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  • James Baldwin

    Notes Of A Native Son

    $19.00

    The story of the negro in America is the story of America... it is not a very pretty story' James Baldwin's breakthrough essay collection made him the voice of his generation. Ranging over Harlem in the 1940s, movies, novels, his preacher father and his experiences of Paris, they capture the complexity of black life at the dawn of the civil rights movement with effervescent wit and prophetic wisdom. Paperback: 208 PagesProduct Dimensions: 129 x 198 mmISBN: 9780241334003 Published by Penguin B...

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  • Chimamanda Ngozi Adichie

    Notes On Grief

    $22.00

    'Grief is a cruel kind of education. You learn how ungentle mourning can be, how full of anger. You learn how glib condolences can feel. You learn how much grief is about language, the failure of language and the grasping for language' On 10 June 2020, the scholar James Nwoye Adichie died suddenly in Nigeria. In this tender and powerful essay, expanded from the original New Yorker text, his daughter, a self-confessed daddy's girl, remembers her beloved father. Notes on Grief is at once a trib...

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  • Mirene Arsanios

    Notes On Mother Tongues

    $20.00

    Fiction. Essay. Lebanese writer and editor Mirene Arsanios meditates on the relationships between mother tongues, motherhood, and colonialism. In this pamphlet, she investigates the historical and personal circumstances that led to the loss of her native language. Written as a fictional essay, Notes on Mother Tongues explores language as a field shaped by diasporic histories, class relations, and broken familial legacies. It strives to imagine mother tongues and motherhood beyond the labor of...

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  • Erik Anderson

    Object Lessons: Bird

    $21.00

    Hope, as Emily Dickinson famously wrote, is the thing with feathers. Erik Anderson, on the other hand, regards our obsession with birds as too sentimental, too precious. Birds don't express hope. They express themselves. But this tension between the versions of nature that lodge in our minds and the realities that surround us is the central theme of Bird. This is no field guide. It's something far more unusual and idiosyncratic, balancing science with story, anatomy with metaphor, habitat wit...

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  • Kara Thompson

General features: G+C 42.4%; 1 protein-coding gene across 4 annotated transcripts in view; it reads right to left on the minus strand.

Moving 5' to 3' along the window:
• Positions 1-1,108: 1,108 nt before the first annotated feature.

Object Lessons: Blanket

    $21.00

    We are born into blankets. They keep us alive and they cover us in death. We pull and tug on blankets to see us through the night or an illness. They shield us in mourning and witness our most intimate pleasures. Curious, fearless, vulnerable, and critical, Blanket interweaves cultural critique with memoir to cast new light on a ubiquitous object. Kara Thompson reveals blankets everywhere--film, art, geology, disasters, battlefields, resistance, home--and transforms an ordinary thing into a v...

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  • Lydia Pyne

    Object Lessons: Bookshelf

    $21.00

    Every shelf is different and every bookshelf tells a different story. One bookshelf can creak with character in a bohemian coffee shop and another can groan with gravitas in the Library of Congress. Writer and historian Lydia Pyne finds bookshelves to be holders not just of books but of so many other things: values, vibes, and verbs that can be contained and displayed in the buildings and rooms of contemporary human existence. With a shrewd eye toward this particular moment in the history of ...

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    Scott Cutler Shershow

    Object Lessons: Bread

    $21.00

    Bread is an object that is always in process of becoming something else: flower to grain, grain to dough, dough to loaf, loaf to crumb. Bread is also often a figure or vehicle of social cohesion: from the homely image of “breaking bread together” to the mysteries of the Eucharist. But bread also commonly figures in social conflict - sometimes literally, in the “bread riots” that punctuate European history, and sometimes figuratively, in the ways bread operates as ethnic, religious or class si...

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  • Carol J. Adams

    Object Lessons: Burger

    $21.00

    The burger, long the All-American meal, is undergoing an identity crisis. From its shifting place in popular culture to efforts by investors such as Bill Gates to create the non-animal burger that can feed the world, the burger's identity has become as malleable as that patty of protein itself, before it is thrown on a grill. Carol Adams's Burger is a fast-paced and eclectic exploration of the history, business, cultural dynamics, and gender politics of the ordinary hamburger.Paperback: 192 P...

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  • Jack Pendarvis

    Object Lessons: Cigarette Lighter

    $21.00

    Smokers, survivalists, teenagers, collectors… The cigarette lighter is a charged, complex, yet often entirely disposable object that moves across these various groups of people, acquiring and emitting different meanings while always supplying its primary function, that of ignition. While the lighter may seem at first a niche object-only for old fashioned cigarette smokers–in this book Jack Pendarvis explodes the lighter as something with deep history, as something with quirky episodes in cult...

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    Dinah Lenny

    Object Lessons: Coffee

    $21.00

    Coffee--it's the thing that gets us through, and over, and around. The thing--the beverage, the break, the ritual--we choose to slow ourselves down or speed ourselves up. The excuse to pause; the reason to meet; the charge we who drink it allow ourselves in lieu of something stronger or scarier. Coffee goes to lifestyle, and character, and sensibility: where do we buy it, how do we brew it, how strong can we take it, how often, how hot, how cold? How does coffee remind us, stir us, comfort us...